Vivian continued, “Many autistic people oppose ABA because it’s widely reported to cause long-term trauma, mental illness, vulnerability to abuse. It’s basically like compliance training. There have been some analogies made that it’s similar or even worse to dog training. Its history is also deeply intertwined with eugenics and gay and gender nonconforming conversion therapy. … By standing up against ABA, we are also standing up against the interconnected oppressive systems of violence that uphold ABA, such as ableism, misogyny, white supremacy, colonialism, and eugenics. Behavioral interventions like ABA are in line with other coercive forms of control over autistic and otherwise disabled people, such as restraint and seclusion.”

Their mutual aid and peer support work includes organizing online social events and other kinds of online spaces for autistic people (and sometimes other neurodivergent people and allies), with extensive attention to making those spaces welcoming and accessible. They work one-on-one to connect people with resources and they support individuals engaged in crisis fundraising efforts. And they participate in celebratory events like the International Day of the Stim, which took place on September 17 – stimming is a general term for a range of repetitive behaviours that some autistic people use for calming or grounding themselves, or for other purposes.

In their educational activities, they have offered a range of different workshops and produced resource guides aimed at autistic people themselves as well as caregivers, parents, and professionals. One goal of this work is to build capacity among autistic people to advocate for themselves, individually and collectively.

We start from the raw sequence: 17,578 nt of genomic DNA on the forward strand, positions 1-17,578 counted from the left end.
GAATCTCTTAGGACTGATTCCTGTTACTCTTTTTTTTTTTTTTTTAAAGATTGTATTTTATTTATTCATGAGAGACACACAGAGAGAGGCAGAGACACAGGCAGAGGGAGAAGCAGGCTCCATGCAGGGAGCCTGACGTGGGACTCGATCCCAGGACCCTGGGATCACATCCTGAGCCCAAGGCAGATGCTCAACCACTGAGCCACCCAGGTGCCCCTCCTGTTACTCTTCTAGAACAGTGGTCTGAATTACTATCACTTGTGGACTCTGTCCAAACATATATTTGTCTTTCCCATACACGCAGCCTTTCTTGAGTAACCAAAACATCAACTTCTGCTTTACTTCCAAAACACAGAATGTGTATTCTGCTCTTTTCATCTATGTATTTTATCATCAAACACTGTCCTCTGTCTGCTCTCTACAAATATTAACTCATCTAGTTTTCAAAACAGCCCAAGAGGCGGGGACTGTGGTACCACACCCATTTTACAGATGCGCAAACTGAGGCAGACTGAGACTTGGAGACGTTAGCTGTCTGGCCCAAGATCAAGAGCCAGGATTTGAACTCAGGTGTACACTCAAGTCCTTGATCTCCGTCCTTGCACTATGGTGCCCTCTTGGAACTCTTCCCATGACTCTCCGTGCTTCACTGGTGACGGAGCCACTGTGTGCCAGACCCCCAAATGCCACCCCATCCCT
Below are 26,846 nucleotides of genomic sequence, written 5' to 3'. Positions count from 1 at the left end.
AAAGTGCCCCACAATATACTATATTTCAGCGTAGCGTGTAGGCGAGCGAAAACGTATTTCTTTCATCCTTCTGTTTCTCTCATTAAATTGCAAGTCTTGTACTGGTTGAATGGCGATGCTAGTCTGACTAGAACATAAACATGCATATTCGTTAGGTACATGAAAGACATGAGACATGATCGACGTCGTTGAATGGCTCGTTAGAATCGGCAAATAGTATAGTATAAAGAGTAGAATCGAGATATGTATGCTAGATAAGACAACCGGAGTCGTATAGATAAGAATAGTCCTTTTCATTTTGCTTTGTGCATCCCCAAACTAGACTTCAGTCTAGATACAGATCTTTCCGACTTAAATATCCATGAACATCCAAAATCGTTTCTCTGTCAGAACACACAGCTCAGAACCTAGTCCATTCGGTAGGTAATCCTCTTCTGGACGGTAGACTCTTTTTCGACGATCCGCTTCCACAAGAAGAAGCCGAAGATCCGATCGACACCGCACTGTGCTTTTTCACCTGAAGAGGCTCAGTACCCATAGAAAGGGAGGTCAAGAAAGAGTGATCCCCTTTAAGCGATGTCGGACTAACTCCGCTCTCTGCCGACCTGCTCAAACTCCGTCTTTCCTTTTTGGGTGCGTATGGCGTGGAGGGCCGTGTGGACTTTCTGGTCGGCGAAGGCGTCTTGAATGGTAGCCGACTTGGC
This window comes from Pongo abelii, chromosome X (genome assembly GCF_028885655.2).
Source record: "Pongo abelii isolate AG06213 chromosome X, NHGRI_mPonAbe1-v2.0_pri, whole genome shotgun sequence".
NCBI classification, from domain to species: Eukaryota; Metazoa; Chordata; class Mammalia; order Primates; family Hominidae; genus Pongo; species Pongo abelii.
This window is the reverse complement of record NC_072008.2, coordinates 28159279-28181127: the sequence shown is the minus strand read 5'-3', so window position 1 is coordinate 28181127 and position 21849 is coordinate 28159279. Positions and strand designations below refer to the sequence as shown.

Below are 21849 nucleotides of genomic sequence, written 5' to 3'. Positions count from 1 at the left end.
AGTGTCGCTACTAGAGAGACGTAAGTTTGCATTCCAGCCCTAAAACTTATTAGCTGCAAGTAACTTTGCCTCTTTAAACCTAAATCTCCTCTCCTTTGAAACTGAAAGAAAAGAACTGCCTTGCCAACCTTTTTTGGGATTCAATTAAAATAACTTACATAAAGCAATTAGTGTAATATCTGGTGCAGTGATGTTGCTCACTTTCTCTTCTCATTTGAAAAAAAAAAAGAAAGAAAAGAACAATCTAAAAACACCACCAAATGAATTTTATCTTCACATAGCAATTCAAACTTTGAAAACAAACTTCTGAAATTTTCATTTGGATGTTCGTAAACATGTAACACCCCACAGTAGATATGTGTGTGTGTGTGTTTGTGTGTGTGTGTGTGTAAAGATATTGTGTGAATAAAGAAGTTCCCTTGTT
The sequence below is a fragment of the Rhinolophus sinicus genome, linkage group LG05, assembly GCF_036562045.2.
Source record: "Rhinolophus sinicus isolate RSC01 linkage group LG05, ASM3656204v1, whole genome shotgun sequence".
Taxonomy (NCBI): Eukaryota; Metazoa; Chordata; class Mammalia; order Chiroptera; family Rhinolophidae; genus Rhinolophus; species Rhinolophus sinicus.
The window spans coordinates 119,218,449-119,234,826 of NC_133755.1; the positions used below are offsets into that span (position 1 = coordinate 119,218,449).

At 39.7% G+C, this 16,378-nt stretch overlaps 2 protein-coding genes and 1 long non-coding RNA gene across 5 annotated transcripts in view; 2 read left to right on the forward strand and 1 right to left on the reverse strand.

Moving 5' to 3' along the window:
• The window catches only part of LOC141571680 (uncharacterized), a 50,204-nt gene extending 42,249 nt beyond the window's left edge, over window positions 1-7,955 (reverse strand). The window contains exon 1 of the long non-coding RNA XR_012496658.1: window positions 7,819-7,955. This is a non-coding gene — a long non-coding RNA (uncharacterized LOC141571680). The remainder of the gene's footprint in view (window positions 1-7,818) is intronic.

Ultimately, Autistic United is committed to disability justice politics, a framework that originated among Black and other racialized disabled organizers in the United States. It is a radically transformative vision and one that, according to Vivian, sees disability struggles as essentially bound together with “racial justice, Deaf liberation, fat liberation, police and prison abolition, queer and trans liberation, anti-capitalism, and environmental justice.”

Talking Radical Radio brings you grassroots voices from across Canada. We give you the chance to hear many different people that are facing many different struggles talk about what they do, why they do it, and how they do it, in the belief that such listening is a crucial step in strengthening all of our efforts to change the world. To learn more about the show, visit its website here: http://talkingradical.ca/radio/. You can also follow us on Facebook or Twitter, or email scottneigh[at]talkingradical.ca to join our weekly email update list.

Talking Radical Radio is brought to you by Scott Neigh (http://scottneigh.ca/), a writer, media producer, and activist based in Hamilton, Ontario, and the author of two books examining Canadian history through the stories of activists.